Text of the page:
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‘X’ Review: Trash, Art and the Movies

“X” is a clever and exuberant throwback to a less innocent time, when movies could be naughty, disreputable and idiosyncratic. Two kinds of movie in particular: the dirty kind and the scary kind. Set in 1979, before the internet made pornography ubiquitous and before anyone was pontificating about “elevated horror,” this sly and nasty picture insists that the flesh and blood of down-and-dirty entertainment is, literally, flesh and blood.

Not that the director, Ti West, is simply replicating the cheap, tawdry thrills of the olden days. West, whose earlier features include “The House of the Devil” and “The Sacrament,” is both a canny craftsman and a genre intellectual. In the midst of the sex and slaughter, he conducts an advanced seminar on visual pleasure and narrative cinema.

And also a brief course in film history, with particular attention to “The Texas Chain Saw Massacre” and shout-outs to “Psycho” and “Debbie Does Dallas.” That X-rated landmark (later adapted into a Broadway musical) provides inspiration for the six Texans who show up at a decrepit farmstead to shoot a hard-core oeuvre called “The Farmer’s Daughters.” The actual farmer, an apparently childless geezer named Howard (Stephen Ure), has rented them a bunkhouse on his property. He and his wife live in the creaky, creepy main house.

The cast and crew consists of three performers — two women and a man, the classic heterosexual porn ratio — a director, a technician and a swaggering entrepreneur who claims the title of executive producer. This guy, Wayne (Martin Henderson), is also romantically attached to one of the stars, Maxine (Mia Goth), who dreams of the Hollywood big time. Her veteran co-stars, Bobby-Lynne (Brittany Snow) and Jackson (Scott Mescudi, also known as the rapper Kid Cudi), are also a couple, as are RJ (Owen Campbell), the director, and Lorraine (Jenna Ortega), who handles the sound and is, at least for a while, the designated prude.

Since “X” is a slasher film, it’s not spoiling anything to note that most of these people will not make it out alive. An ax, a pitchfork and a shotgun are all in easy reach, and for good measure there’s an alligator in the pond. Howard and his wife, Pearl, give off sinister vibes, and West’s knack for zooming, cutting, manipulating point of view and layering sinister sounds creates an unmistakable anticipation of doom.

But the sequence of deaths, the motives for the mayhem and the identity of the survivor may not quite match your expectations. Most notably, the old circuitry connecting horror and female sexuality — canonically diagramed in Carol J. Clover’s 1992 study “Men, Women and Chain Saws” — has been rewired. By the time it’s all over, the film has moved out of period pastiche into interesting new territory, exposing a feminist dimension in the horror tradition that may have been there all along. (Since West is reportedly already at work on a prequel, further exploration may be in store.)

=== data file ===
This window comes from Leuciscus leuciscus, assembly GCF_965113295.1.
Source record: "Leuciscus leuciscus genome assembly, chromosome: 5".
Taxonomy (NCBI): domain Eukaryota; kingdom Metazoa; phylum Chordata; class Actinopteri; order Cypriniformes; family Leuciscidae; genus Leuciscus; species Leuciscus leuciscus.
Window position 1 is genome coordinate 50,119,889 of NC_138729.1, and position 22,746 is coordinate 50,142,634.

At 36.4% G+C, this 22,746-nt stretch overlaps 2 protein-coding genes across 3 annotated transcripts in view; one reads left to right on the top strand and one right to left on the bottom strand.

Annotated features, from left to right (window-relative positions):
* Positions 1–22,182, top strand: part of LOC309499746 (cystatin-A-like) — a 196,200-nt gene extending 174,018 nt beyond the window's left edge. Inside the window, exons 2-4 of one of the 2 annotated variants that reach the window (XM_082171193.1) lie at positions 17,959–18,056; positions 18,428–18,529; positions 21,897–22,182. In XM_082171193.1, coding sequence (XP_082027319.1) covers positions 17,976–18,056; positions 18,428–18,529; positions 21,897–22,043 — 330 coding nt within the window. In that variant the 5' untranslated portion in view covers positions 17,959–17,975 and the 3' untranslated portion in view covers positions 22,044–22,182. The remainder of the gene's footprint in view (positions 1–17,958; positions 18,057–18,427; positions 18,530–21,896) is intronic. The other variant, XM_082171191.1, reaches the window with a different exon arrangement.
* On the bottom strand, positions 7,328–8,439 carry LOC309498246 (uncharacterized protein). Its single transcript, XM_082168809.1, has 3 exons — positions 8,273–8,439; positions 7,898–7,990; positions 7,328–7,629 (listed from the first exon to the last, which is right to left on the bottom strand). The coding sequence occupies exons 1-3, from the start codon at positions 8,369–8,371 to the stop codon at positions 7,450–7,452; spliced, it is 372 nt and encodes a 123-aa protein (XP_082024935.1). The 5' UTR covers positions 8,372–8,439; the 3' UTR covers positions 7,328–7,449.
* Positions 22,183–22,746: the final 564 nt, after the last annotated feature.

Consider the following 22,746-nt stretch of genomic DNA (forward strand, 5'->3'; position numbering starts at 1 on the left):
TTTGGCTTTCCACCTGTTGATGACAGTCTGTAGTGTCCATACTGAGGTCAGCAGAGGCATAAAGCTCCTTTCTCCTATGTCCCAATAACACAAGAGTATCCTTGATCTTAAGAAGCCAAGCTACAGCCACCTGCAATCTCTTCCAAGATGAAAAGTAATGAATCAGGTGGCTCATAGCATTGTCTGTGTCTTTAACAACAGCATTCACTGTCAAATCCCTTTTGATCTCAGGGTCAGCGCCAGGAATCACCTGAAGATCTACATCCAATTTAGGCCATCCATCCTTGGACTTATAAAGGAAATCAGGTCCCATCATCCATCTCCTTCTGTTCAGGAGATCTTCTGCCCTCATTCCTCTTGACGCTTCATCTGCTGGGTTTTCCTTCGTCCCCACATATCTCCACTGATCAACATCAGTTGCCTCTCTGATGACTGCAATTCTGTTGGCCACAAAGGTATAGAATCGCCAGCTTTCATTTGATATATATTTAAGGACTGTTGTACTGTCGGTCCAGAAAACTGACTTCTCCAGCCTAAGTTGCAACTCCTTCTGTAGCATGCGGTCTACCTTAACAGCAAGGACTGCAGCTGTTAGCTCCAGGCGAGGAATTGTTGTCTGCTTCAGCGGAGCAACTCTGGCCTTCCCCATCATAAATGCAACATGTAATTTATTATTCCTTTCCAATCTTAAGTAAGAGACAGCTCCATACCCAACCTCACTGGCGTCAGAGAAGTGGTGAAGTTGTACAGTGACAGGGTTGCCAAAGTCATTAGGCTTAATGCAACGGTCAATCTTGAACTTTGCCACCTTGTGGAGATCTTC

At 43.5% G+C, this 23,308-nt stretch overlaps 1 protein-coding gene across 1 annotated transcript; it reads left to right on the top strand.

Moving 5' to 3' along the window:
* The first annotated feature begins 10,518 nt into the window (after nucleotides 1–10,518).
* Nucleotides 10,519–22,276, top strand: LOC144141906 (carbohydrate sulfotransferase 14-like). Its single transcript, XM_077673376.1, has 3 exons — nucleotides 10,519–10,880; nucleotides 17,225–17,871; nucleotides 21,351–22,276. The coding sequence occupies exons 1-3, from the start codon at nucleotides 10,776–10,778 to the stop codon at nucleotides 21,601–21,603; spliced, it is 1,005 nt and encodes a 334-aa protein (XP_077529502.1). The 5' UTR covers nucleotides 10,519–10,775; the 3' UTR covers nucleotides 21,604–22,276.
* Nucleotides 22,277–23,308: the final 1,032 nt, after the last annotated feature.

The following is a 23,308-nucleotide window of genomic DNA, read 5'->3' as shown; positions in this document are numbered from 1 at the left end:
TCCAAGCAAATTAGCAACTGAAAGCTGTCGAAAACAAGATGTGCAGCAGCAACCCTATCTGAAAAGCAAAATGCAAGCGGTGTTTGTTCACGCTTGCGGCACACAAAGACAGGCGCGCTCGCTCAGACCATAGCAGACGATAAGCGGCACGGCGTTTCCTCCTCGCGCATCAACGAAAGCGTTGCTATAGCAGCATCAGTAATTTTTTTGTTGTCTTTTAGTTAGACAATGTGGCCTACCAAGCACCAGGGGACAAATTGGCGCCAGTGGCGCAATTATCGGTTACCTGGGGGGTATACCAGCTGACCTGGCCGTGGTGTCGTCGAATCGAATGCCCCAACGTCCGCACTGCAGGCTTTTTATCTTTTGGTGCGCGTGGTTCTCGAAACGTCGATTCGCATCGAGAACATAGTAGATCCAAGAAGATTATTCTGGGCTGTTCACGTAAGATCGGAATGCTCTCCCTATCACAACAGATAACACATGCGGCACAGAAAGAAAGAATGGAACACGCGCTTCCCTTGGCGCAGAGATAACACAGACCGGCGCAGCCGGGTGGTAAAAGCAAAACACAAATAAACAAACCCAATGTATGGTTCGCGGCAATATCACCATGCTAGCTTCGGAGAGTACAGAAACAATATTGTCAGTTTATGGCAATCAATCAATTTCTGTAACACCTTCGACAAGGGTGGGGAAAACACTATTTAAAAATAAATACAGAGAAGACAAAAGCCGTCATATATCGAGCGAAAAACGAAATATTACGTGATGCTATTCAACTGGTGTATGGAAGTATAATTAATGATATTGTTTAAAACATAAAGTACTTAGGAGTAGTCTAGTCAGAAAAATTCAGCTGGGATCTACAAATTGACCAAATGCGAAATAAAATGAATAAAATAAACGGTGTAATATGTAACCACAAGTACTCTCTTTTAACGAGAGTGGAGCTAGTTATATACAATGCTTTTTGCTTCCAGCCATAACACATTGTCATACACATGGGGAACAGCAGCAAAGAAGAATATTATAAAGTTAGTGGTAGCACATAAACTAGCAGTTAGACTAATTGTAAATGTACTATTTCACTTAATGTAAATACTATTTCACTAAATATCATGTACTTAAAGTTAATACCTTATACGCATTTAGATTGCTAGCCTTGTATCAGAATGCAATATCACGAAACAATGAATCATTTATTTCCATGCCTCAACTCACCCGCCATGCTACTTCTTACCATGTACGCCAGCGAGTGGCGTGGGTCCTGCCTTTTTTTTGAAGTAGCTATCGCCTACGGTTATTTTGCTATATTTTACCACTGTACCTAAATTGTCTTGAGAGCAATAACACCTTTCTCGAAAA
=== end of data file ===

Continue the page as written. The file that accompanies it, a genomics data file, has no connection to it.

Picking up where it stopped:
In the meantime, you can sample the familiar, trashy pleasures of sin and skin, with a piquant sprinkling of meta. This is a movie about moviemaking, after all, like “Argo” or “Day for Night” or “Singing in the Rain,” and as such it teases the viewer with knowing winks and easy-access insider references.

Many of these come at poor RJ’s expense. With his stringy hair, wispy beard and wet-noodle physique, he’s a film-nerd caricature. He wants to bring experimental techniques — “the way they do in France” — to “The Farmer’s Daughters,” and worries Wayne with his commitment to the avant-garde. Still, he’s not entirely a satirical scapegoat. His sensitivity about the kind of movie he’s actually making (especially once Lorraine sheds her disapproval) isn’t played for laughs. His toast “to independent cinema” is a punchline, but it could also be West’s motto.

When RJ argues against the importance of plot, he has a point, one West both upholds and challenges. Horror and hard-core both use narrative as a flimsy excuse to show the audience the action it really came to see. And while the sex in “X” is strictly R-rated, the movie isn’t shy about appealing to voyeurism. There’s nothing coy or arty about the bloodletting.

The twists of the story — the shifts in attention from Wayne and Maxine and their colleagues to Howard and Pearl — are hardly arbitrary. West, unlike his pornographers, has things to say as well as bodies to show. Most of all, he has an aesthetic that isn’t all about terror or titillation. “X” is full of dreamy, haunting overhead shots and moments of surprising tenderness.

One of these arrives in the middle, while everyone is still alive and wearing clothes, and Bobby-Lynne, accompanied by Jackson on guitar, breaks into a heartfelt rendition of Fleetwood Mac’s “Landslide.” (One thing that definitely sets “X” apart from its ’70s influences is a robust budget for musical clearances.) The song serves no narrative end, or any prurient or profound purpose. It’s an unexpected gift. So is “X.”

Rated R. Not quite what the title promises, but still. Running time: 1 hour 45 minutes. In theaters.

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